Technology

From touch-screen to touch-skin

From touch-screen to touch-skin
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Microsoft’s research lab in partnership with researchers at Carnegie Mellon University has brought life to a true sci-fi-secret-agent concept: Using skin as a touchable gadget! The general idea is simple: A projector displays images somewhere on your body — say, your arm, for example — and a sensor captures your touch. Really cool, right? With such technology you can play games, control an MP3 player, make phone calls, and much more…the possibilities are endless. For a more detailed explanation of the invention, check out the video:

Via:
http://www.newscientist.com/article/dn18591-body-acoustics-can-turn-your-arm-into-a-touchscreen.html
http://research.microsoft.com/en-us/um/redmond/groups/cue/skinput/
http://www.wired.com/gadgetlab/2010/03/skinput-turns-your-arm-into-a-touch-screen/
A projector displays images somewhere on your body

End of an Era

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Here’s to the crazy ones, the misfits, the rebels, the troublemakers, the round pegs in the square holes… the ones who see things differently — they’re not fond of rules… You can quote them, disagree with them, glorify or vilify them, but the only thing you can’t do is ignore them because they change things…

Do you want to spend the rest of your life selling sugared water or do you want a chance to change the world?

Remembering that I’ll be dead soon is the most important tool I’ve ever encountered to help me make the big choices in life. Because almost everything — all external expectations, all pride, all fear of embarrassment or failure – these things just fall away in the face of death, leaving only what is truly important. Remembering that you are going to die is the best way I know to avoid the trap of thinking you have something to lose. You are already naked. There is no reason not to follow your heart.

Click. Boom. Amazing!

 

Everything is a remix – the truth about creativity

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If you are going to watch only one video today – this should be it.

Everything is a Remix Part 3 from Kirby Ferguson on Vimeo.

 

Gatekeepers Make a Lot of Sense

Gatekeepers Make a Lot of Sense
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I love Techdirt. Their cynical writing style is fun to read. Their in-depth knowledge is amazing. But they are missing the point in their post about entertainment industry:

Gatekeepers don’t make much sense.

Actually they do. In a world where media distribution was complex and expensive, gatekeepers enabled the whole industry to exist. But now, the internet is changing the game, as Mike says clearly in his post:

But the amazing thing about the internet is that it knocks down fences and walls with ease.

In a world without fences there are still gatekeepers – they are just different ones. Facebook and Google are the new gatekeepers. We need them. We need them to help us find what we want and communicate with our friends. By providing this value they become the new gatekeepers.

I fully agree with Mike’s statement, that the entertainment industry doing as much as possible to cripple innovation. These guys are not ready yet to change their business model. It is probably because there isn’t any viable alternative that will provide the same revenues and profits. But there is no free love – when one gatekeeper collapse, another one is taking its place.

Image by Pink Sherbet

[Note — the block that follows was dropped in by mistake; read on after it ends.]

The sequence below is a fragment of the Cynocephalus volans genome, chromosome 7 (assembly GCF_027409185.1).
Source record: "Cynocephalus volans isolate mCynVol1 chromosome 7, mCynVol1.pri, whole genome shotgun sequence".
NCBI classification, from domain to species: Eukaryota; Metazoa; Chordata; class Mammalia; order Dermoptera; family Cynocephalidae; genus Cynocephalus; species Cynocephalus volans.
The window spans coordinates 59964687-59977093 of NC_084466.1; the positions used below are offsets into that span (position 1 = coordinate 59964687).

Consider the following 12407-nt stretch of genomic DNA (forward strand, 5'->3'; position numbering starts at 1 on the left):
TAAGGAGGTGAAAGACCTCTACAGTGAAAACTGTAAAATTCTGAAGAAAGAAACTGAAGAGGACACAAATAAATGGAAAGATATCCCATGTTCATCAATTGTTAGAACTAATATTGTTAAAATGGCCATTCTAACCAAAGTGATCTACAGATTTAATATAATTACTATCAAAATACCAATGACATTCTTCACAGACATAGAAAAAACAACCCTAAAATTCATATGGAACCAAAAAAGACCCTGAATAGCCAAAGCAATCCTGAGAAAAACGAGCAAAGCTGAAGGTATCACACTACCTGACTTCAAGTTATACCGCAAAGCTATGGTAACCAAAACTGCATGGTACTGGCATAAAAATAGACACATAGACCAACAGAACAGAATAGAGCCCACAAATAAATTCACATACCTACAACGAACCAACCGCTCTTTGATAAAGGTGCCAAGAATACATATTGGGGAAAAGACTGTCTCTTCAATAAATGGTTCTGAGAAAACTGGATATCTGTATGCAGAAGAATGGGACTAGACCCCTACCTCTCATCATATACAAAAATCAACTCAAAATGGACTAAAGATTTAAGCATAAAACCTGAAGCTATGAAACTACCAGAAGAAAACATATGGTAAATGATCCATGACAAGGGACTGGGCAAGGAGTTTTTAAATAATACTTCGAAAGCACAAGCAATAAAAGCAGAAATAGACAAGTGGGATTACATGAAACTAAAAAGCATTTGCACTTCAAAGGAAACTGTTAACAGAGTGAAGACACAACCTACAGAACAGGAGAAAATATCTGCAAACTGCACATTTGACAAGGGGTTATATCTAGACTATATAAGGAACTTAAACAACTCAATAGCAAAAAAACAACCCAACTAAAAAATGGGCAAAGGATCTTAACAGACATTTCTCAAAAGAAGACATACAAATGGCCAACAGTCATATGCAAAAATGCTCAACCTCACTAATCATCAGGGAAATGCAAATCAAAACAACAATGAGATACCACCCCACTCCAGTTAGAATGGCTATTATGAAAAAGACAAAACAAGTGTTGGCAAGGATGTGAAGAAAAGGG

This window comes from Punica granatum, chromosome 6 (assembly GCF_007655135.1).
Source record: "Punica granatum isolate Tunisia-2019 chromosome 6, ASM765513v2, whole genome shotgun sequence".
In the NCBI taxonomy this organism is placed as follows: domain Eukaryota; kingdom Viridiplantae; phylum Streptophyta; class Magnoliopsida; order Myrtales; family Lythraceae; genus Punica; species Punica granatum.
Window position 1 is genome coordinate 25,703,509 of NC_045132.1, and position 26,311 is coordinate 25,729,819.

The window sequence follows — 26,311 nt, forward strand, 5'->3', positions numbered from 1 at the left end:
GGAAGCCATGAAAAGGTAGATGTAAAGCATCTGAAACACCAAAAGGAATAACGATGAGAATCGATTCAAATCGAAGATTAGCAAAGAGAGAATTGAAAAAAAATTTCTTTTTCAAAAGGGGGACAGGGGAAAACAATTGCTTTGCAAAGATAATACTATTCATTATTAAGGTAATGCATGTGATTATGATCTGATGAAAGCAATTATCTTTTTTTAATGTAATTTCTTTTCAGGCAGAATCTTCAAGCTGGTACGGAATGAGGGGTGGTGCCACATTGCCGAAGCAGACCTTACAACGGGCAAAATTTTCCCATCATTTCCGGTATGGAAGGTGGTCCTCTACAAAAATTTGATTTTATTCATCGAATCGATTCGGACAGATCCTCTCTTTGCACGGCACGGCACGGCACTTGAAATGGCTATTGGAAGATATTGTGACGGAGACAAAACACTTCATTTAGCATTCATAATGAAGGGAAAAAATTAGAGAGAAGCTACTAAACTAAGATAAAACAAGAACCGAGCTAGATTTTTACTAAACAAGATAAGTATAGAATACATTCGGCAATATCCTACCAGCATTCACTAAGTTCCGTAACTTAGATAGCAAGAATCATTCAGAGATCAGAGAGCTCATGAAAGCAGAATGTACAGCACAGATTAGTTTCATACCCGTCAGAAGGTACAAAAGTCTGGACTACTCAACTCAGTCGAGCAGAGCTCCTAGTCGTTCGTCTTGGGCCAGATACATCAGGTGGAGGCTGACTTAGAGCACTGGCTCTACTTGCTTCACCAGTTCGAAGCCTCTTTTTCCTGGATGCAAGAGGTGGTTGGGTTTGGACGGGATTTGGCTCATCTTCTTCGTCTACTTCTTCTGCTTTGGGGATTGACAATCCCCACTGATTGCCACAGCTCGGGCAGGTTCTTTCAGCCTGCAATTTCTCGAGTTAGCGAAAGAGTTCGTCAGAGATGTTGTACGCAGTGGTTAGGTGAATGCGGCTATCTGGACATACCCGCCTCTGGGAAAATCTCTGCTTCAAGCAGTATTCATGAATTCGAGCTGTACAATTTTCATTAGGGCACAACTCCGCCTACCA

Playbook – #Fail

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I was really looking forward to see a major company releasing a proper contender to the iPad. RIM looked like the best one to do just that. But Walt has some bad news:

“….But that isn’t the biggest distinction between the PlayBook and the other tablets. This first edition of the PlayBook has no built-in cellular data connection and lacks such basic built-in apps as an email program, a contacts program, a calendar, a memo pad and even RIM’s popular BlackBerry Messenger chat system.
To get these features with your $500 PlayBook, you must use it with a nearby BlackBerry phone connected to it wirelessly over a short-range Bluetooth connection. Once this link is made, these critical applications pop up on the PlayBook’s screen, via a system called Bridge.
But these are essentially ghosts of the same apps on the phone. In my tests, I could use them from the tablet, where they looked nicer, and they did synchronize with the phone. But when I broke the connection, the apps became grayed-out and the data they held disappeared. It is all stored on the phone….”

You can’t beat a great product with crap.

Atavist and the New Content Ecosystem

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Couple of days ago I ran across Atavist, a simple and well designed iPad app. This application is simple. You download it for free, but every story you’d like to read costs ~$3. What you get for your hard earned cash is an  in depth article, 12,000 words length, with additional multimedia content. All storied are non fiction, and based on long and in depth research. The writers are well known journalists, writing for Wired and The New Yorker.
As an avid fan of crime films, I bought the story of a famous bank heist in Sweden. The long and detailed story included videos from the heist itself, photographs of the suspects, maps of the event, timeline and more.

I am intrigued by the business model of this publication. Selling individual articles was a model that was discussed in the past. I didn’t believe in it, but the fact that I bought the story, read it from beginning to end, and would gladly pay again for interesting articles, makes me wonder if this model is more viable than I’ve expected. Is this another glimpse on the future of publishing? I am not certain yet. But in the mean time, go, download the app and judge it yourself.

iPad and the (Bleak) Future of Publishing

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eMediaVitals, website geared toward publishers going digital, and FIPP digital content partner,  invited me to write a column about digital media, platforms and business models.
The first article describes  why Jobs is not the knight in a shining armor for publishers, and why technology is not the answer to the challenges the industry is facing.
Would love to hear your thoughts.

You can find it here.

What Makes Quora Such an Amazing Product

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Steve Case, founder of AOL at Kinnernet in Isr...
Image via Wikipedia

The recently launched Quora grabbed my attention as soon as I started using it. I find myself spending more and more time on this question and answers site and it seems that I am not alone.

What makes it so awesome?
1. Authority – I am still amazed with the depth of the answers on the site. Let me give you an example – a question was asked about  the causes  failure of AOL Time Warner merger. While on Facebook and Twitter such a question would be answered by many, but not the most knowledgeable, on Quora, Steve Case (AOL chief at the time) himself gave his point of view on the matter. When a person asked how did Amazon decide to enter the cloud computing market, Amazon’s CTO answered him directly. What else could you ask for? In a sense, the fact that content is edited and removed if not informative enough, makes this platform so great.